How tragedy sometimes made NOLA a safer city

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NEW ORLEANS-- The old Downtown Howard Johnson Hotel is the site of one of the deadliest events in New Orleans history, the Mark Essex sniper attack.

In fact, our city has faced many deadly events in it's history and most times we've come out better on the other side.

Dr. Raphael Cassimere, retired UNO history professor says, "There's also the fire of 1788.  About 80% of the populated city burned down, but it recovered then 6 years later there was another fire in 1794 people rebuilt and one of the things that happened is that in most tragedies they kinda learned from mistakes."

Even back then our city learned to build back and help prevent and fight fires as best they could.  Disease also killed many in our city and what we came to know over time was the unlikely way some of those illnesses were spread.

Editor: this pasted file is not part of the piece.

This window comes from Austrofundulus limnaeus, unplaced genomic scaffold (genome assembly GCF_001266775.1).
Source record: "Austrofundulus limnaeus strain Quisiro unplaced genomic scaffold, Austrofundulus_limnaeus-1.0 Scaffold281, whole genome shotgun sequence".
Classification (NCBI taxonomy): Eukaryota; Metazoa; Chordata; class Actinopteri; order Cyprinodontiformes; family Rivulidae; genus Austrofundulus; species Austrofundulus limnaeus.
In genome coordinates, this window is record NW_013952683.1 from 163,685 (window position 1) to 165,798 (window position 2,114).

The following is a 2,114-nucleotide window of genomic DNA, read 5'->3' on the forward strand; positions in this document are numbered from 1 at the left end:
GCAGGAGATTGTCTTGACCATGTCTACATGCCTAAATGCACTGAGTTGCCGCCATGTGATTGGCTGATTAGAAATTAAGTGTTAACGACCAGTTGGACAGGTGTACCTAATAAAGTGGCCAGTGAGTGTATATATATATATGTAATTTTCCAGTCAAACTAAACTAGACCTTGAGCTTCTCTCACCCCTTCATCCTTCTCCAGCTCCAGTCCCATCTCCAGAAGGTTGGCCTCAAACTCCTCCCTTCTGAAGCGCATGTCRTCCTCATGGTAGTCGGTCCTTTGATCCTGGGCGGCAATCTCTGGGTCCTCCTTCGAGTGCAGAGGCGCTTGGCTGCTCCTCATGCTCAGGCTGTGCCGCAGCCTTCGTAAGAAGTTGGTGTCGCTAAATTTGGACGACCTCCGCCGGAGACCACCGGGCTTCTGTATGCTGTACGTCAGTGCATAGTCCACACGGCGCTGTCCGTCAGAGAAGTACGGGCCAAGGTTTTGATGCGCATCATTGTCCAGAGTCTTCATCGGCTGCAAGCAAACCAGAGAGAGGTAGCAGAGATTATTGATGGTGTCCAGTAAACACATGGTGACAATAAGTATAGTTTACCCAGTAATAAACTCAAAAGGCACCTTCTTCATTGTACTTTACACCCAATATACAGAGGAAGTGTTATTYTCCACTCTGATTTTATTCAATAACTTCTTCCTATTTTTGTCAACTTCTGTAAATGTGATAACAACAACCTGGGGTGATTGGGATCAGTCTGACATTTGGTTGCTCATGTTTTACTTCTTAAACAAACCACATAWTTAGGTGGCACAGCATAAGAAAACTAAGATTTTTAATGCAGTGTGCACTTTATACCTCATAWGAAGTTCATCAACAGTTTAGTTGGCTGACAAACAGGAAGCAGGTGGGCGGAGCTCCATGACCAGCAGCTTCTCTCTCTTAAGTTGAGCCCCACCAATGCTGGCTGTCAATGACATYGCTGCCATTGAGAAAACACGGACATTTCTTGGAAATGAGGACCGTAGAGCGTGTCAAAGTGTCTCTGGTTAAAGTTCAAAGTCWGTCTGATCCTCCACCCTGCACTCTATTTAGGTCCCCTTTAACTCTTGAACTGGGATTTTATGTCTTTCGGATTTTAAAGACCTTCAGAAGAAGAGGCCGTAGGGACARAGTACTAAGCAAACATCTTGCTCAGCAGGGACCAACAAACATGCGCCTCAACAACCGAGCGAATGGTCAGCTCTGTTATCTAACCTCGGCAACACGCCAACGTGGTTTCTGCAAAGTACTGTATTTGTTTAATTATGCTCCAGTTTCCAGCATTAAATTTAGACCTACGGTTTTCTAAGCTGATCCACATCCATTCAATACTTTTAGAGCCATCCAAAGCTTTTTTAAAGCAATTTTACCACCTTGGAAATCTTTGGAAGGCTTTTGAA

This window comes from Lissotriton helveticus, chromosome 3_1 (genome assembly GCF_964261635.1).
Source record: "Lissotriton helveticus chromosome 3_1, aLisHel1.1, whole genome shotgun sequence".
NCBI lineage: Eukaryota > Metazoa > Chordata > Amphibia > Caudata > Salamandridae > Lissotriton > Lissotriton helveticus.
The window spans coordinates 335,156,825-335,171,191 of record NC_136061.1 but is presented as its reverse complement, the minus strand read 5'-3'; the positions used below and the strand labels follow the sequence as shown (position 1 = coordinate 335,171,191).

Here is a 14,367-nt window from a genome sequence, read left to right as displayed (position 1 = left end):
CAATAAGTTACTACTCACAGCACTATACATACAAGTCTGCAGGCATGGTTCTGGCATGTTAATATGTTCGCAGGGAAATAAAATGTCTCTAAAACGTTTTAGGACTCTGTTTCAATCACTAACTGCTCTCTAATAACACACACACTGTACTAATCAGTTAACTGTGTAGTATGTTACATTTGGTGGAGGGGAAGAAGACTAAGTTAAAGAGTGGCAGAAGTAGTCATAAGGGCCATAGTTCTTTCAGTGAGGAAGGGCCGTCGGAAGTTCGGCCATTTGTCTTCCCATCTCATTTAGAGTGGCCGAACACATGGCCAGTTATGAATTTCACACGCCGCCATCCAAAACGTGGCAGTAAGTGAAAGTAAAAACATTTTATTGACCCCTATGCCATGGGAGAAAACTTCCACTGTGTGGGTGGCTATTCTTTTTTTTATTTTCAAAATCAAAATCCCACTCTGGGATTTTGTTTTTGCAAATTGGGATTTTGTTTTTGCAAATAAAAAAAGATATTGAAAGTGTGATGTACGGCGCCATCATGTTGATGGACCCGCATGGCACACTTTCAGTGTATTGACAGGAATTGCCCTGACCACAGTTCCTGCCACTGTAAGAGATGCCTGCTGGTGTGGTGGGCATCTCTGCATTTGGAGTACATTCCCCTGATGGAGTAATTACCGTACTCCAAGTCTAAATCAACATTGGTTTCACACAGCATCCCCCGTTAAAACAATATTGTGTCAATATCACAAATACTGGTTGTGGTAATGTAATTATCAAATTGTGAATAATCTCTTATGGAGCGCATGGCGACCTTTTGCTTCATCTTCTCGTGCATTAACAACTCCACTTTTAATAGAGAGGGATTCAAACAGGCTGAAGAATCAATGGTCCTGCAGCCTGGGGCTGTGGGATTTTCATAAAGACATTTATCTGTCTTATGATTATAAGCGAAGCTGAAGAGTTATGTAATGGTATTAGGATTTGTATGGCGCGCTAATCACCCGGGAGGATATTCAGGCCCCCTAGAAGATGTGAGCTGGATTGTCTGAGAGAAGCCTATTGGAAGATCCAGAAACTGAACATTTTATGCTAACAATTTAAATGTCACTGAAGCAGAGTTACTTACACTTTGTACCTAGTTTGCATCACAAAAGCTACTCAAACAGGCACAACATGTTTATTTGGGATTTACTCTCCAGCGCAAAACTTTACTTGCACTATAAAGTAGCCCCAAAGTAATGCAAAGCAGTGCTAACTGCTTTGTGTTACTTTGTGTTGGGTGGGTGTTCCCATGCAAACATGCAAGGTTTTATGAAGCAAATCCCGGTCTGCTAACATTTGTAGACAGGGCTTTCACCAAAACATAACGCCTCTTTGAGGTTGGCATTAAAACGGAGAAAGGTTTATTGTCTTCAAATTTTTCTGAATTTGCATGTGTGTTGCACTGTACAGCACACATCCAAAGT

"They didn't find that out until early 19th century mosquito carriers were largely responsible for the yellow fever epidemic," said Cassimere.

In the modern era New Orleans again faced tragedy.  On November 29, 1972 a deadly fire at the Rault Center building resulted in building code changes across the city.

"It did, in fact, begin to require buildings to have sprinklers. They grandfathered some but then others required to retrofit so with tragedy you learn from it move on and try to do something that's going to lessen the impact of it in the future," said Cassimere.

A decade later in 1982 Pan Am Flight 759 crashed on takeoff at what is now Armstrong International Airport(MSY), killing everyone onboard.  The result of which created more change for the better.

Cassimere says, "The so-called micro-burst or wind shear that was not easily detected, but they learned from that and now there is sophisticated equipment that allows you to detect it."

 

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